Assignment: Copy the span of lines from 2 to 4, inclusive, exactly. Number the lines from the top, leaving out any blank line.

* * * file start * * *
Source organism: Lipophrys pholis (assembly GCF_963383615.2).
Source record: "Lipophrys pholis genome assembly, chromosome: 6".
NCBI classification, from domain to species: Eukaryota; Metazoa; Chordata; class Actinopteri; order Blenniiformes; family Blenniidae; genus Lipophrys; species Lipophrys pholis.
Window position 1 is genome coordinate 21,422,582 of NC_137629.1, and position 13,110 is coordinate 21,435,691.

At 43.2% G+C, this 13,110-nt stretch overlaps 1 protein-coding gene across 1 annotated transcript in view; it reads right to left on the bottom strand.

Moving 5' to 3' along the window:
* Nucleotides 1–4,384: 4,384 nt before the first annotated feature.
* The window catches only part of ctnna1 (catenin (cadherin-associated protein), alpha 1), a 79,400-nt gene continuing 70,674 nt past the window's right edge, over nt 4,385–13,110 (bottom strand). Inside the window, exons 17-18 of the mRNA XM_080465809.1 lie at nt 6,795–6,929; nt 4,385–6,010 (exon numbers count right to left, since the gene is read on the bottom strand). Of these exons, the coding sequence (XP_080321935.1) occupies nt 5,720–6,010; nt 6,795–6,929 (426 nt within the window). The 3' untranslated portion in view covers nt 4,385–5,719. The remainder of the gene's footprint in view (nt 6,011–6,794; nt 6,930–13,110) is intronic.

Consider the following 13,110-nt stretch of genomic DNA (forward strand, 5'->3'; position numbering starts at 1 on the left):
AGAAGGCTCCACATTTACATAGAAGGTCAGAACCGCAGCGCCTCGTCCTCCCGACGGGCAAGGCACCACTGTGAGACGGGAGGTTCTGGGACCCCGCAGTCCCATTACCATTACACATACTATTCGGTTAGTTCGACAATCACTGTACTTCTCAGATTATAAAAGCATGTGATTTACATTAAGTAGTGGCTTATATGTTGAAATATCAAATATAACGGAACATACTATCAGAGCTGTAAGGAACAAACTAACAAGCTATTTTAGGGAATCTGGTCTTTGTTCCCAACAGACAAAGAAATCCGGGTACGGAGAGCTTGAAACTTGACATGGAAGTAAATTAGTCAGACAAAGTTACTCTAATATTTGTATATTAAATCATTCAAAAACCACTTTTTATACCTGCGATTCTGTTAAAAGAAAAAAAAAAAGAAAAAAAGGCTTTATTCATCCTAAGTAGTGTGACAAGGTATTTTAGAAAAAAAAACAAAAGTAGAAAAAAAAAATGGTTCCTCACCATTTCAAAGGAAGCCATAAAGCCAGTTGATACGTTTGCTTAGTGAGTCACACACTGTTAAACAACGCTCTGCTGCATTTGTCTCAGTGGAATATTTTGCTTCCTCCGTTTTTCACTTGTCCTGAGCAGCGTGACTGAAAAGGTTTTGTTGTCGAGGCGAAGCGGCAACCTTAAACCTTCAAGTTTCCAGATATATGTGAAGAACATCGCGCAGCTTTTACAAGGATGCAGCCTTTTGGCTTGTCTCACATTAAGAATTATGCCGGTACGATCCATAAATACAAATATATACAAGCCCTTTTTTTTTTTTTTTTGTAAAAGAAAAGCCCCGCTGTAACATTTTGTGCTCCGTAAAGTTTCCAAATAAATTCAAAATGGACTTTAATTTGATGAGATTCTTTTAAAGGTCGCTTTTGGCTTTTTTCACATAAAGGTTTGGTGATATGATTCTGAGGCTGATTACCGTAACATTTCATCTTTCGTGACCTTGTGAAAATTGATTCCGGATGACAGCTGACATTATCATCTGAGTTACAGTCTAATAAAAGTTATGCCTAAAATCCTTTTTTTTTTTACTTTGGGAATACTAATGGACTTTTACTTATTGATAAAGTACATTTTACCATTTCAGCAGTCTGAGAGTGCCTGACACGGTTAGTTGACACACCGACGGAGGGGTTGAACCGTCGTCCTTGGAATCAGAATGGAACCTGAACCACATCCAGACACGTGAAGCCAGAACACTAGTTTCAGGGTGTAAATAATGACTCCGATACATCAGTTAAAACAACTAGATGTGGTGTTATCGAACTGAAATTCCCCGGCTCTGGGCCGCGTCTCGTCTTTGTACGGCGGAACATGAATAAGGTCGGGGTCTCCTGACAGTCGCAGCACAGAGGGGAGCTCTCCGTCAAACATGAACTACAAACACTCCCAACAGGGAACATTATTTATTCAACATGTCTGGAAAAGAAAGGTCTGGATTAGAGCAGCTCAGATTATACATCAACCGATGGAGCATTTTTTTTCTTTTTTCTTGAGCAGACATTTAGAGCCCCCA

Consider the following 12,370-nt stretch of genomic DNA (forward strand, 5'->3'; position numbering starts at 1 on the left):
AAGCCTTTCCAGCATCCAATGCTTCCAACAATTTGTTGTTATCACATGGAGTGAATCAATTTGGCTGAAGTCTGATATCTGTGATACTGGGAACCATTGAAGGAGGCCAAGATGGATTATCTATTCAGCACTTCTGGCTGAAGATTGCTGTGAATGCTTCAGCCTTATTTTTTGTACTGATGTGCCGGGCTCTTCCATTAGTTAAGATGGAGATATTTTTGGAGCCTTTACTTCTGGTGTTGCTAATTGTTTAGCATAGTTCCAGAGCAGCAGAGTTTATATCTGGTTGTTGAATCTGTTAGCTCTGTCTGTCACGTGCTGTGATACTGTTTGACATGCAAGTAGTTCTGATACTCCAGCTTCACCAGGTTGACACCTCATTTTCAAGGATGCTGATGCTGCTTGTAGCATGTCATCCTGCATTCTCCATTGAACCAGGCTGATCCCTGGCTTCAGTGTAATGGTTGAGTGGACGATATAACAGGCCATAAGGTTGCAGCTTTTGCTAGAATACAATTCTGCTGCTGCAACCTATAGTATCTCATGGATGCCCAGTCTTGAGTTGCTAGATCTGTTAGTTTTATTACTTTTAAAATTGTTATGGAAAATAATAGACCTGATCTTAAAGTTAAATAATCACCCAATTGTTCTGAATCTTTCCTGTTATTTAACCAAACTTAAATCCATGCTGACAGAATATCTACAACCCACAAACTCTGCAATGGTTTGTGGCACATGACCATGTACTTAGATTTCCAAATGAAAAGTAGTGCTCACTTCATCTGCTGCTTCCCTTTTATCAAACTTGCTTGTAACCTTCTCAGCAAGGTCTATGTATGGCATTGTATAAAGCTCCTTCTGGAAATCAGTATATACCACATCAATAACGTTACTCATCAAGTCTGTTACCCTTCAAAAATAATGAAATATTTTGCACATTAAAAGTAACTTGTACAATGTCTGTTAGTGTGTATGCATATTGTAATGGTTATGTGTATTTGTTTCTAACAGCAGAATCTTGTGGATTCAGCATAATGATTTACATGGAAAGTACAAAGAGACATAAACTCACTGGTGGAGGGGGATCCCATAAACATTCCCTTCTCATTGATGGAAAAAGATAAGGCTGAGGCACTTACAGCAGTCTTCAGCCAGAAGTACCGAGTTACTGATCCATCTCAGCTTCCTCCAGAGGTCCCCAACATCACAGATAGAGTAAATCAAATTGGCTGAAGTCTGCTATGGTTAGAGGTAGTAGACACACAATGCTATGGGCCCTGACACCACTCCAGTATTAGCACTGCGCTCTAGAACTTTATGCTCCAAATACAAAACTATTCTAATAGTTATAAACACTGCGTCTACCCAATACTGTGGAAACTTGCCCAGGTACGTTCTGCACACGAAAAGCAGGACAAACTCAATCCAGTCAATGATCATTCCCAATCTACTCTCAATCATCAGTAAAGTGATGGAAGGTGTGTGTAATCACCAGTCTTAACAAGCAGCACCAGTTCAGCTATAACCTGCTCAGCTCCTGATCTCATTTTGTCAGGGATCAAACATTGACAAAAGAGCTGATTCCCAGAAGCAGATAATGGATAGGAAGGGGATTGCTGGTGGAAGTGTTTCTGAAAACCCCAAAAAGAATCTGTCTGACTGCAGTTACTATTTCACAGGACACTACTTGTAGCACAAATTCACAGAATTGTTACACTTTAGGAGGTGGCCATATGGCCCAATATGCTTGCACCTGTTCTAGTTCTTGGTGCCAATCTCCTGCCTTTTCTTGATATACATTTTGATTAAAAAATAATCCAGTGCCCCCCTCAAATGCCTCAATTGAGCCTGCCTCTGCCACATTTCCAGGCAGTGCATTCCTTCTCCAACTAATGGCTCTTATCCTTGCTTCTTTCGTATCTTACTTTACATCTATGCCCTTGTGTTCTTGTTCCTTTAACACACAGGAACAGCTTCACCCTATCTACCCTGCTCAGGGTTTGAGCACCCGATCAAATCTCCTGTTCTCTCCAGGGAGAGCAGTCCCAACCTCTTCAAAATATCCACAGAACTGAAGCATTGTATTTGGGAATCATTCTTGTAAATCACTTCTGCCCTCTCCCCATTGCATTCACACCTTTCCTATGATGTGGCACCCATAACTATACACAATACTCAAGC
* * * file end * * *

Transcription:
Source record: "Lipophrys pholis genome assembly, chromosome: 6".
NCBI classification, from domain to species: Eukaryota; Metazoa; Chordata; class Actinopteri; order Blenniiformes; family Blenniidae; genus Lipophrys; species Lipophrys pholis.
Window position 1 is genome coordinate 21,422,582 of NC_137629.1, and position 13,110 is coordinate 21,435,691.